She was almost relieved a few minutes later when she truthfully had to tell him she was exhausted and needed a nap. Though he’d been nothing but kind to her, she didn’t want to be alone with him. She didn’t know what to do about him—or more, about herself. She’d seen the happy pictures of the two of them, he’d told her dozens of stories about their time together, but she just couldn’t feel tingly in his presence.
That realization made her wonder if she ever had felt that excitement, that little thrill in the chest that she felt when she watched a sweet romance on TV. Was that all smoke and mirrors, something that only happened in shows, or had that been between them once? If it had, where had it gone? Shouldn’t she be reveling in the excitement of discovering love all over again? She wasn’t though, and she didn’t know what to do about it.
Adrianna smiled as she let Brock through the front door the next morning. She had already bathed and dressed for the day. Her hair had been combed, but considering the condition it was in, there wasn’t really anything that could be done with it. And with bandages still covering much of her face, makeup was out of the question. It was a wonder Brock didn’t cringe every time he saw her.
He bent over and pressed a kiss to her temple. “Everyone in the symphony is asking about you,” he said as he slid into the chair next to hers.
“You’ve already been in touch with them this morning? You have been busy. I hope they’re all doing good.” She stood and opened a cupboard door. “Care for a glass of juice? It’s orange-pineapple.”
“Sure.” He gave her a funny look. “I spoke with them after you went to bed yesterday. They’re all doingwell. They want to know when you’ll be back with us, of course.”
Adrianna realized from his emphasis that she had misspoken. Was she always the model of proper grammar in her former life, then? “Of course.” There was no point discussing when she’d return to performing.
“Did you have some time to work on that Mozart piece after I left yesterday?” He accepted the glass of juice she poured him.
“No, I slept most of the afternoon, and then everyone came home. With dinner and everything, I didn’t get to it.” She thought about it whenever she saw the piano, but there was no way she would make her first attempt at playing while in front of others. She still had trouble believing she ever performed on a stage—even if she could play the piece flawlessly.
He pressed his lips together at her comment, but then he donned a forced-looking smile. “Well, plenty of time for that. I’m sure you’ll want to wait until you’re stronger before you begin touring again. They’ll miss you during the Christmas performances, but you know they had to replace you while you were still in the coma. There was no telling when you’d be better.”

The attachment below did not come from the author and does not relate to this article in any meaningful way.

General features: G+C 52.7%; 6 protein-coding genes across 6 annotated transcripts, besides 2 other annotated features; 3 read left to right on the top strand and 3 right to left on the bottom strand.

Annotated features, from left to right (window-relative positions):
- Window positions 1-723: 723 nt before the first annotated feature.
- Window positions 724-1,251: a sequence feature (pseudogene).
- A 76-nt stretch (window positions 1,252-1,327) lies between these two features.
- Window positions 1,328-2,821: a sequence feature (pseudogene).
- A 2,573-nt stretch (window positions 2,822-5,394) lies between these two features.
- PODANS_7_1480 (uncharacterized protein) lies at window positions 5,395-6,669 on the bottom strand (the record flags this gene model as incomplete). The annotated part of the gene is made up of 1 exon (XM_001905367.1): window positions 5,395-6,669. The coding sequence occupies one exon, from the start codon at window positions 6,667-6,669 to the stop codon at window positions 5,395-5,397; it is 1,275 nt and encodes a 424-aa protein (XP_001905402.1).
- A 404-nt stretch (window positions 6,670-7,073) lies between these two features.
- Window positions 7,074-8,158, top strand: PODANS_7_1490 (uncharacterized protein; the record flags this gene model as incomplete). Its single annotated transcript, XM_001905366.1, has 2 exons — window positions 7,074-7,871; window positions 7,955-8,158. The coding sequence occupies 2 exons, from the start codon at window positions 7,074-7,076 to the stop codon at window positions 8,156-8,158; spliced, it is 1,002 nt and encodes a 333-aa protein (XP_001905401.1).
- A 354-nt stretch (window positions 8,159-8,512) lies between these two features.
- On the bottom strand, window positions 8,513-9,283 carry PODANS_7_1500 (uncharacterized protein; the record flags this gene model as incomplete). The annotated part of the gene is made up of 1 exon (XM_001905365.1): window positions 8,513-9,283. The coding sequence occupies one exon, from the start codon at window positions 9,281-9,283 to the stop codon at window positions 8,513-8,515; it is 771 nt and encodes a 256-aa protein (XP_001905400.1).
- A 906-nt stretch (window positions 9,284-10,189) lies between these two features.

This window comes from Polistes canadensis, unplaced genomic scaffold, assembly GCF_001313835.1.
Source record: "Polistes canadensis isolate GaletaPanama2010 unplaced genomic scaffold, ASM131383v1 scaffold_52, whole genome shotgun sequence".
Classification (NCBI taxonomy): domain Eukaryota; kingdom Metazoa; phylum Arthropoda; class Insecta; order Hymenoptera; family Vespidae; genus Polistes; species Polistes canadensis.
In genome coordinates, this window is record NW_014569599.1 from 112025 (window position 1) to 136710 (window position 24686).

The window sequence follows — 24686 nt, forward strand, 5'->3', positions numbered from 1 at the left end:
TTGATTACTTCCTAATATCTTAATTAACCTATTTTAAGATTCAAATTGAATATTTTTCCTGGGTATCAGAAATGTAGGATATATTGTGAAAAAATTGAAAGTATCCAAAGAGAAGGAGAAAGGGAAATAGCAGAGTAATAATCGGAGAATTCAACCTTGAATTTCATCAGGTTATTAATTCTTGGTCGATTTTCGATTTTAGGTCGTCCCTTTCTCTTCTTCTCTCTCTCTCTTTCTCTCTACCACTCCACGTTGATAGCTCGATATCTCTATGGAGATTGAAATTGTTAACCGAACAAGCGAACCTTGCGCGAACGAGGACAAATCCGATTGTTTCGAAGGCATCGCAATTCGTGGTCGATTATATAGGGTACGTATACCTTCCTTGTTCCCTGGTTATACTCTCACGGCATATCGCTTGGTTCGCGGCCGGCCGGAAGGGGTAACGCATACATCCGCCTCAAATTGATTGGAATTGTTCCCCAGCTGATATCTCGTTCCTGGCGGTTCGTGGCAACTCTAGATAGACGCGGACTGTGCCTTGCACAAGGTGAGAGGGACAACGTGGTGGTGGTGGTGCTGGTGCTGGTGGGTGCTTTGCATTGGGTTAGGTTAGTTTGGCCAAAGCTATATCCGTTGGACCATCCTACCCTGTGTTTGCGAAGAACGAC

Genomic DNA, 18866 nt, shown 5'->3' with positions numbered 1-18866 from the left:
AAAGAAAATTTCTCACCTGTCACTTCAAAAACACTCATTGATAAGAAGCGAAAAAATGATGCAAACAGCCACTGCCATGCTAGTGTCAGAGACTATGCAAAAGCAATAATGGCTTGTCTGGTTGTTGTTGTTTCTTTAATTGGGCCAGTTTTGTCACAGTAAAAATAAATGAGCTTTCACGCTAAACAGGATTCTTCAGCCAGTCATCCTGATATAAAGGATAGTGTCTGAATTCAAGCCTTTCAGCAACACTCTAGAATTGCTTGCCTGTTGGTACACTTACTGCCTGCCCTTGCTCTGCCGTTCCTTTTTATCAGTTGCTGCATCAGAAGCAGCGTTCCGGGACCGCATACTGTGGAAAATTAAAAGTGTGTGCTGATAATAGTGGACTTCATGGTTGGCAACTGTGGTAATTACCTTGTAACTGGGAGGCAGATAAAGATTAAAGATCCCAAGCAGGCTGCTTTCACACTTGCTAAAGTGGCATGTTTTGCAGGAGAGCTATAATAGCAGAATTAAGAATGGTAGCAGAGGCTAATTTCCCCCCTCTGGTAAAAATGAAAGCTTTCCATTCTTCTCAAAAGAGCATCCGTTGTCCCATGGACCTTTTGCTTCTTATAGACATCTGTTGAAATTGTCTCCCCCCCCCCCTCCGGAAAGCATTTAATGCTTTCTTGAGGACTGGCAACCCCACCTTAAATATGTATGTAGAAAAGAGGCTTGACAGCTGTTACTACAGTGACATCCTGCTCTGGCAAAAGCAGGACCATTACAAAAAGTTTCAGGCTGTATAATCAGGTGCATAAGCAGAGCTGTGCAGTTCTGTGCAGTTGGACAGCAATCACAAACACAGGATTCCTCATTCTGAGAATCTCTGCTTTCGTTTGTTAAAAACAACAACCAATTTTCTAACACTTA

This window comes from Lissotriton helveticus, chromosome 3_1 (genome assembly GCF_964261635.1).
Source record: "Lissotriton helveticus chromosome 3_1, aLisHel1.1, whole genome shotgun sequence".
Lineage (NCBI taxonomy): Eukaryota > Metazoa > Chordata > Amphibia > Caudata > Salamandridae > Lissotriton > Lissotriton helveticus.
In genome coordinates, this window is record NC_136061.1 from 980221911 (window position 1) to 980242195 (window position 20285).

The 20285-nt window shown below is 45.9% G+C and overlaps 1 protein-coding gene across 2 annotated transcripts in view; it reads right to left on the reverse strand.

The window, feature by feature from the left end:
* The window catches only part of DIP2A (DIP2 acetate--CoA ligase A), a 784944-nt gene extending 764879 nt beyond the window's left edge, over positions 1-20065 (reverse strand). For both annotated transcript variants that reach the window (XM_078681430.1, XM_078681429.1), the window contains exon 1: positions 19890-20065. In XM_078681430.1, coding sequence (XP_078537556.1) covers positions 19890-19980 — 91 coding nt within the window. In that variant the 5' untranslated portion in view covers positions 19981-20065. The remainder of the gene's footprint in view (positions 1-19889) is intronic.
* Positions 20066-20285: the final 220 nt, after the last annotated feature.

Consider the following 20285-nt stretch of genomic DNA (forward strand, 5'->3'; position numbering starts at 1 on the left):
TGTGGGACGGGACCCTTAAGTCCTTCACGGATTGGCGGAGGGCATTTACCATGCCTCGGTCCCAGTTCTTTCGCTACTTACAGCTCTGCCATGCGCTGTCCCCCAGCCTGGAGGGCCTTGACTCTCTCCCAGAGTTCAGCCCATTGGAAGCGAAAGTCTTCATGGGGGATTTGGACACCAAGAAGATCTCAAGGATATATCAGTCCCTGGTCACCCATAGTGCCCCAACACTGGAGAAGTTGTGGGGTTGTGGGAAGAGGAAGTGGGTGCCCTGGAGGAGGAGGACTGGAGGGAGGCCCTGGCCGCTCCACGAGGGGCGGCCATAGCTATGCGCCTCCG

“Of course. I’m sure the director,” she hoped that was the right word. What was the correct terminology, anyway? “had to make the best decisions for the good of the group.”
“You don’t seem upset.” He gave her a sidelong glance as he sipped his juice.
She forked up some scrambled eggs, searching for an excuse that would diffuse the defensiveness she heard in his voice. “You already told me you had to postpone or reschedule all of my events in the immediate future. Why? Did you expect me to be upset?”
He slanted a look at her. “You’ve always been kind of competitive. Honestly, I thought you’d at least pout a little.”
Adrianna considered his words and tried to imagine herself pouting over not getting to perform in front of hundreds of people. Nope, she decided after a couple of seconds, she wasn’t feeling the slightest hint of a pout. “Maybe I’ve just rearranged my priorities since the accident.”
He looked as though he wasn’t sure that was a good thing.
A couple more days passed before Adrianna dared look in the mirror without her bandages. Megan had been changing the dressings for her since she arrived home and had reassured her that the swelling and bruising were going down every day. Still, Adrianna wasn’t sure if she dared see for herself. The brochures and other papers the doctor had provided before she went in for surgery were very clear about the drawbacks and possible complications of the surgery.
Thursday morning before her shower, Adrianna stood in front of the mirror looking at her reflection, uncertain if she was ready to see her face. She would still need to wear some of the pressure dressings around the clock for a couple of weeks, and others she would continue to wear at least part time for a while yet. An array of camouflaging makeup to help conceal the bruising and uneven skin tones she may have to live with for the rest of her life took up a section of the counter.
She lifted her hands and removed the wraps, wincing slightly as the discomfort, which had at least reduced to the point that she didn’t need prescription pain medication anymore.